Thursday, Governor Pete Ricketts launched a review of state regulations aimed at cutting unnecessary red tape to make state government more effective, more efficient, and more customer-focused.
“During my first two and a half years in office, my administration has worked to grow Nebraska by making state government more effective, more efficient, and more customer focused,” said Governor Ricketts. “To grow in a global economy, we must always be looking for new ways to improve Nebraska’s business climate. This review will identify unnecessary red tape and eliminate harmful and wasteful regulations that are a hindrance to the job creators, ag producers, startups, and small businesses that are growing our state.”
At the news conference, Governor Ricketts signed an executive order launching the review. The executive order contains the following directives:
- Every state agency shall immediately suspend all rulemaking. Exceptions are made for critical regulations and those mandated by statute.
- Every state agency shall conduct a review of all existing and pending agency regulations.
- Every state agency shall submit a report to the Governor’s Office by November 15, 2017 for each existing or proposed regulation.
- Any regulation deemed to be more restrictive than required under state or federal law or creates an undue burden on Nebraskans, shall be revised or repealed.
The executive order takes effect immediately and will remain in effect until December 31, 2017. A full electronic copy of the executive order can be found by clicking here.
The Governor was joined at a news conference by the Mercatus Center which recently conducted an analysis of Nebraska’s regulations and administrative code. Mercatus’ analysis made the following findings:
- The Nebraska Administrative Code contains more than seven and a half million words, and it would take an individual more than 10 weeks to read the entire code. The Nebraska code has more than 100,000 regulatory restrictions.
- Red tape slows economic growth. Over the last decade, Nebraska’s real GDP has grown at an average of 2 percent a year. At this rate, it will take 35 years for the state’s economy to double in size.
- Nebraska is doing a good job at controlling regulatory burdens, especially relative to other states. Of the states Mercatus has examined so far, Nebraska has the second lowest level of regulation.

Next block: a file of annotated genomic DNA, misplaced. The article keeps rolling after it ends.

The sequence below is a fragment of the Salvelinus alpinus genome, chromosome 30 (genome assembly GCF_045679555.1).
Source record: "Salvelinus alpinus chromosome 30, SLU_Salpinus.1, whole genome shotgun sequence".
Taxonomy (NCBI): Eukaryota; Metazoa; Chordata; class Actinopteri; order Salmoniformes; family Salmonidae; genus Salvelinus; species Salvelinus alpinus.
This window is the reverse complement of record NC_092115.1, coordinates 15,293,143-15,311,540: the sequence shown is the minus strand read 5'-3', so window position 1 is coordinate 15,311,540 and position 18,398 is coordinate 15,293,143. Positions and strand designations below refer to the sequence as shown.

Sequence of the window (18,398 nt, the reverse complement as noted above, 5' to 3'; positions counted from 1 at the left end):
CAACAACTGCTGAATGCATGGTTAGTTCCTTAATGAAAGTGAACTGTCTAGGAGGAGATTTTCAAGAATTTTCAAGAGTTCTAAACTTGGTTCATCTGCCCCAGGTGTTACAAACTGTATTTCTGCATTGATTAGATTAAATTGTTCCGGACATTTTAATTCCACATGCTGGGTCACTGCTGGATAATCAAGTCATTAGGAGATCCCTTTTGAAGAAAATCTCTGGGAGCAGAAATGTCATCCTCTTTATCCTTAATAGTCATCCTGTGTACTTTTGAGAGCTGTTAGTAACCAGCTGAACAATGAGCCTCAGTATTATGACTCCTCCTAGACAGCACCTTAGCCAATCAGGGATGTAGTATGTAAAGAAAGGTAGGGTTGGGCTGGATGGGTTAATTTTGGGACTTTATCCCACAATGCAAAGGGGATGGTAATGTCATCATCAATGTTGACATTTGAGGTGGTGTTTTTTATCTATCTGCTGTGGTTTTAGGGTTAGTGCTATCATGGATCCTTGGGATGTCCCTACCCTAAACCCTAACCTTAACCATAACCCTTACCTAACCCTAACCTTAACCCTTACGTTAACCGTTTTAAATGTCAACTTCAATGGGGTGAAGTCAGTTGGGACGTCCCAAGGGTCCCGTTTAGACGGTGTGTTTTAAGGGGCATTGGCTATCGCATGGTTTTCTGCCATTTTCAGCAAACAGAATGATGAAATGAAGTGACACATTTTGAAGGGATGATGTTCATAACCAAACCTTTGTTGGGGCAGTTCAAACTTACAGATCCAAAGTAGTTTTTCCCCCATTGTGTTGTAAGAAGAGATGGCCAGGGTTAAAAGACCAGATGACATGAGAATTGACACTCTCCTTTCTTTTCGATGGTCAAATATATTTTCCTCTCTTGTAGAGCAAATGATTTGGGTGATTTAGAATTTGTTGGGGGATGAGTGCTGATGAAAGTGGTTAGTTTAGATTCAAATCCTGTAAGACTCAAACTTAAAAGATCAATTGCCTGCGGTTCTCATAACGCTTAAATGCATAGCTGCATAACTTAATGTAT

“Nebraska is doing a good job at controlling regulatory burdens, especially relative to other states,” said James Broughel, Research Fellow for the State and Local Policy Project at the Mercatus Center at George Mason University. “There is still room to do even better. Nebraska still has a considerable amount of regulation on its books. Given the very real impact that regulation has on living standards, and by extension the well-being of states’ residents, it’s not surprising that Governor Ricketts has decided that now is the time to bring regulatory reform to Nebraska.”
Read the Mercatus Center’s full analysis by clicking here.
To assist with the review, Governor Ricketts named an advisory task force consisting of the following four members:
- Government Committee Chair Senator John Murante
- Nebraska Department of Banking and Finance Director Mark Quandahl
- Nebraska Department of Revenue Director Tony Fulton
- Nebraska Department of Health and Human Services Chief Operating Officer Bo Botelho
Following the announcement, several groups endorsed the Governor’s review of regulation.
“Regulations come with a significant cost on businesses and consumers and they are often imposed with little or no input by the people they impact,” said Barry Kennedy, President of the Nebraska Chamber of Commerce and Industry. “While some regulation is necessary, much of it affects the way Nebraskans live, work, and play and a review of these rules and regulations is a welcome development by the administration. We commend Governor Ricketts’ effort to review and reduce any non-essential regulations to provide more certainty to our businesses so that they can realize their full potential for the betterment of our state’s economy.”
“The red tape that stifles Nebraskans’ efforts to achieve their dreams is felt by all of us,” said Matt Litt, Nebraska Director for Americans for Prosperity. “The regulatory state continues to grow and it must be pared back to be sure it is not frivolous and is limited to what is truly necessary for public health and safety. We applaud Gov. Ricketts and others involved in this review and Americans for Prosperity-Nebraska stands ready to work with our network of grassroots activists and small business owners across the state to identify bureaucratic hurdles to job creation and economic growth.”
“By conducting a thorough review of the state regulatory code in partnership with the Mercatus Center, the Platte Institute is pleased to lend its support to this new effort to identify the most harmful regulations on the books, and the existing or emerging industries that are being held back by unnecessary red tape,” said Jim Vokal, Chief Executive Officer of the Platte Institute for Economic Research. “Hardworking Nebraskans are fortunate to have leaders in the executive and legislative branches, who are focused on making government work for the people. We applaud Governor Ricketts’ work to eliminate unnecessary regulations that are barriers to business growth and better jobs in Nebraska.”